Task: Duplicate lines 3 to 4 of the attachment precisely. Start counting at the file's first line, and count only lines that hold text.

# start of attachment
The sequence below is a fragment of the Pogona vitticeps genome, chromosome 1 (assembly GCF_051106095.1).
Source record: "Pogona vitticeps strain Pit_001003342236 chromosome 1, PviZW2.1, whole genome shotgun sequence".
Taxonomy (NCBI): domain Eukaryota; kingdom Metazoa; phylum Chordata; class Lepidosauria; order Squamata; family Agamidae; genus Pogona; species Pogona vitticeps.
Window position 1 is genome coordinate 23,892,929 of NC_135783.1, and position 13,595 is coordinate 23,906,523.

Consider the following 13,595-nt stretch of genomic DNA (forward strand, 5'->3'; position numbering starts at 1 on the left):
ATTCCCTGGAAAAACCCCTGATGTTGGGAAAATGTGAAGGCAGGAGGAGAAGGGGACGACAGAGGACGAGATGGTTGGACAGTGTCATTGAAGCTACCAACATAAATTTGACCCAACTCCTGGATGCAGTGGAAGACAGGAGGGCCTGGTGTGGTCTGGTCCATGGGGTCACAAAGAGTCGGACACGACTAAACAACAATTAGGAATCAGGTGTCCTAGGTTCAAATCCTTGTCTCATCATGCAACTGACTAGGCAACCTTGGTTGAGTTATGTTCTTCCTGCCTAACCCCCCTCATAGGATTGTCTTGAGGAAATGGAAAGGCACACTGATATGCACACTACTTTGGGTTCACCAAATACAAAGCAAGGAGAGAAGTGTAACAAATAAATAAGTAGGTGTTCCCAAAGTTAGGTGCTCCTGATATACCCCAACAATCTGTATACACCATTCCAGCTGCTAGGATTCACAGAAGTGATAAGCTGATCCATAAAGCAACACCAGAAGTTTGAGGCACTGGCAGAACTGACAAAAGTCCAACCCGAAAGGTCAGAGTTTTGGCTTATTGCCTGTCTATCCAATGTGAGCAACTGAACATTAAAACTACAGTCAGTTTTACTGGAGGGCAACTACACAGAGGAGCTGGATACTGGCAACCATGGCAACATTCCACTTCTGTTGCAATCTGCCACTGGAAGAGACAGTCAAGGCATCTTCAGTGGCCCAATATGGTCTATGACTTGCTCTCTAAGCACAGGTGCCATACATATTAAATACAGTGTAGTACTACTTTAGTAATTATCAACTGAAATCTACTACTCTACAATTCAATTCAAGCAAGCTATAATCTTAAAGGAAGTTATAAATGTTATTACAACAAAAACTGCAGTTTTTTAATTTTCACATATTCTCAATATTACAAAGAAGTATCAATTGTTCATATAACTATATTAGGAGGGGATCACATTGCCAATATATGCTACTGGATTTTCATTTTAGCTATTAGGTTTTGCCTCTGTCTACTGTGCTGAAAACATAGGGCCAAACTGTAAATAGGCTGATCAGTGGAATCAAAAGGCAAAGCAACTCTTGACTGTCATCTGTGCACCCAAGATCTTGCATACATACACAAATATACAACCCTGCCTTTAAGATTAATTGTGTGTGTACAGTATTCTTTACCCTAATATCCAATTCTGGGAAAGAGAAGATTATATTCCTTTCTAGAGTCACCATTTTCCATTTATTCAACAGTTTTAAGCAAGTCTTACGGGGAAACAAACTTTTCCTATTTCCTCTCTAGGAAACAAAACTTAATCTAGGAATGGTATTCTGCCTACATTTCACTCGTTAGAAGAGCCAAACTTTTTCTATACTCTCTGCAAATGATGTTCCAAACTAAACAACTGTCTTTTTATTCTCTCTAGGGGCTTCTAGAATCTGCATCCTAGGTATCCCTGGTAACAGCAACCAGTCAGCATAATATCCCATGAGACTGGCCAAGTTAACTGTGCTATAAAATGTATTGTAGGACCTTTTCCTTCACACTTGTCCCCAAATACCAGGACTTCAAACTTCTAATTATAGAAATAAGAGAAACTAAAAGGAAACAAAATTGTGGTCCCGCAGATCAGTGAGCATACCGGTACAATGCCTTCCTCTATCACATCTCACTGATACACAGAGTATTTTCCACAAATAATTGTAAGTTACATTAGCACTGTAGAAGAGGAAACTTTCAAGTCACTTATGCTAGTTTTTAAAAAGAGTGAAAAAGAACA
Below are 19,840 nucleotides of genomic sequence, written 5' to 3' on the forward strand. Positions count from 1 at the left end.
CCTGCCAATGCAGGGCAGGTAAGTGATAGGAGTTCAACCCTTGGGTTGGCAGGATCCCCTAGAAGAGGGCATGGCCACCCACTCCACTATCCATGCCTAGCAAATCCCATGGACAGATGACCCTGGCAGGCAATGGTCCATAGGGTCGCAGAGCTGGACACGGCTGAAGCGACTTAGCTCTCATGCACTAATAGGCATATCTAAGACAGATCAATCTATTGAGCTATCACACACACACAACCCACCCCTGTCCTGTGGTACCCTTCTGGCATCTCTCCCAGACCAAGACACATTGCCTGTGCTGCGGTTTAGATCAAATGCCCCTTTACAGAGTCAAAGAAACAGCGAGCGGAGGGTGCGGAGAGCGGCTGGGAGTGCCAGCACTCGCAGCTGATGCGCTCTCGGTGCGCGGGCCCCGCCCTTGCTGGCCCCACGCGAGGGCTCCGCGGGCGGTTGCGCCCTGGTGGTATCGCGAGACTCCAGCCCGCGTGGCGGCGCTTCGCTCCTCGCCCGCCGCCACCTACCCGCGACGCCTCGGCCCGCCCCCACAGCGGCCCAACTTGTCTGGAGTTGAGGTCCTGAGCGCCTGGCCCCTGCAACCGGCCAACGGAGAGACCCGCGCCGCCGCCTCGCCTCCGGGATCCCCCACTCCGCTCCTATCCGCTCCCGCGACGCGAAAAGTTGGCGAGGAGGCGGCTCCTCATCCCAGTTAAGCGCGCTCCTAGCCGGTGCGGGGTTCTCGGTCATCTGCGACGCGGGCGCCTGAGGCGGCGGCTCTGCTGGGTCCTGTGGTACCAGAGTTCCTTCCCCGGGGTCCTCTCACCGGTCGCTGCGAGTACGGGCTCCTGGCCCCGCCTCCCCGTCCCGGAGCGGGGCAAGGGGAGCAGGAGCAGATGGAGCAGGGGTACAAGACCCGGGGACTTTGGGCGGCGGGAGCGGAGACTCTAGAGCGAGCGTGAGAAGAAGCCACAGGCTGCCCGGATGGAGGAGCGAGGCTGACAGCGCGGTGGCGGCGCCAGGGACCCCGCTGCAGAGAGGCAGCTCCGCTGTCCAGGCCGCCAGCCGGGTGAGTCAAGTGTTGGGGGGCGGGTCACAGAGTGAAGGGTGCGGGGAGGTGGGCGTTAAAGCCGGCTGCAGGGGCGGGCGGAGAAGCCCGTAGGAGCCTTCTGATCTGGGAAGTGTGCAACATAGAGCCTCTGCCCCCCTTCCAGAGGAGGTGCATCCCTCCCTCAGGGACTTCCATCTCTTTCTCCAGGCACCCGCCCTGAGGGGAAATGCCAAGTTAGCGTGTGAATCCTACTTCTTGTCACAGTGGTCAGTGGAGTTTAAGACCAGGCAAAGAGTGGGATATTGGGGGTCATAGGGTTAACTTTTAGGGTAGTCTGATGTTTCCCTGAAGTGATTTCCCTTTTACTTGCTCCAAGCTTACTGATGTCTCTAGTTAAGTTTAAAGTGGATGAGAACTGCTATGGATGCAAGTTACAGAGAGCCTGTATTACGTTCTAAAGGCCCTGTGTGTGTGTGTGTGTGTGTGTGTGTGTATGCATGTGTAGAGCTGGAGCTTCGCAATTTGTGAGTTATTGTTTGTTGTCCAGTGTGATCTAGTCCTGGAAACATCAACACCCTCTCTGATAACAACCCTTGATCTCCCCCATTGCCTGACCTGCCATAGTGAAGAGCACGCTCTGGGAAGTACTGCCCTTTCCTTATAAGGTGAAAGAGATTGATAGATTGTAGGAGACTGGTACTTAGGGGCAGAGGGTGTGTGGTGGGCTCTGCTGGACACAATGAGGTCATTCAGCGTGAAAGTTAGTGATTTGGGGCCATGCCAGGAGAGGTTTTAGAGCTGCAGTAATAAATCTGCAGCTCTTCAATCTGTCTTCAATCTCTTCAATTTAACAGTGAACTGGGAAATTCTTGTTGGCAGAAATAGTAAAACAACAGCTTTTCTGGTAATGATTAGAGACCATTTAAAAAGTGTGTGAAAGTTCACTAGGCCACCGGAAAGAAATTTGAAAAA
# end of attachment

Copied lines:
Taxonomy (NCBI): domain Eukaryota; kingdom Metazoa; phylum Chordata; class Lepidosauria; order Squamata; family Agamidae; genus Pogona; species Pogona vitticeps.
Window position 1 is genome coordinate 23,892,929 of NC_135783.1, and position 13,595 is coordinate 23,906,523.